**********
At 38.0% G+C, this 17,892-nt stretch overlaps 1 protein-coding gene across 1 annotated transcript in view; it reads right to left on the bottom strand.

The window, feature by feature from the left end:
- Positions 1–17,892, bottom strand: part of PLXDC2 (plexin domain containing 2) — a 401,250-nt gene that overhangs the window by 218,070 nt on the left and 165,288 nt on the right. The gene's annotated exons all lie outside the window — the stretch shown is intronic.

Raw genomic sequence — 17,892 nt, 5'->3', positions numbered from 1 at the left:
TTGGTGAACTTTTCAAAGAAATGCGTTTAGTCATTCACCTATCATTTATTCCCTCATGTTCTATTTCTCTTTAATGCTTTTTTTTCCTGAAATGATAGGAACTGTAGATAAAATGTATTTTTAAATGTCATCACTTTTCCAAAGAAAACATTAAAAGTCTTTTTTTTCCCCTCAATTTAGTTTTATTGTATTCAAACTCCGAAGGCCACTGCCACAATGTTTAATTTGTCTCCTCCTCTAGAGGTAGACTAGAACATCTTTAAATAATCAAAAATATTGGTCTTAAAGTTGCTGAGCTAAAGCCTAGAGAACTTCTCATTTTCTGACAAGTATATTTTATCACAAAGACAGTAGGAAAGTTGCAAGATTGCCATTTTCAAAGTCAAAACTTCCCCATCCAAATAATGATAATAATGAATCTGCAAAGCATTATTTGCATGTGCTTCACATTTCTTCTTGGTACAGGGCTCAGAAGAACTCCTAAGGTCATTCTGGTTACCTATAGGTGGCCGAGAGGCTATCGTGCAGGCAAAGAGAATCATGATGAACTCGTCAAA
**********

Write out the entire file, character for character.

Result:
At 38.0% G+C, this 17,892-nt stretch overlaps 1 protein-coding gene across 1 annotated transcript in view; it reads right to left on the bottom strand.

The window, feature by feature from the left end:
- Positions 1–17,892, bottom strand: part of PLXDC2 (plexin domain containing 2) — a 401,250-nt gene that overhangs the window by 218,070 nt on the left and 165,288 nt on the right. The gene's annotated exons all lie outside the window — the stretch shown is intronic.

Raw genomic sequence — 17,892 nt, 5'->3', positions numbered from 1 at the left:
TTGGTGAACTTTTCAAAGAAATGCGTTTAGTCATTCACCTATCATTTATTCCCTCATGTTCTATTTCTCTTTAATGCTTTTTTTTCCTGAAATGATAGGAACTGTAGATAAAATGTATTTTTAAATGTCATCACTTTTCCAAAGAAAACATTAAAAGTCTTTTTTTTCCCCTCAATTTAGTTTTATTGTATTCAAACTCCGAAGGCCACTGCCACAATGTTTAATTTGTCTCCTCCTCTAGAGGTAGACTAGAACATCTTTAAATAATCAAAAATATTGGTCTTAAAGTTGCTGAGCTAAAGCCTAGAGAACTTCTCATTTTCTGACAAGTATATTTTATCACAAAGACAGTAGGAAAGTTGCAAGATTGCCATTTTCAAAGTCAAAACTTCCCCATCCAAATAATGATAATAATGAATCTGCAAAGCATTATTTGCATGTGCTTCACATTTCTTCTTGGTACAGGGCTCAGAAGAACTCCTAAGGTCATTCTGGTTACCTATAGGTGGCCGAGAGGCTATCGTGCAGGCAAAGAGAATCATGATGAACTCGTCAAA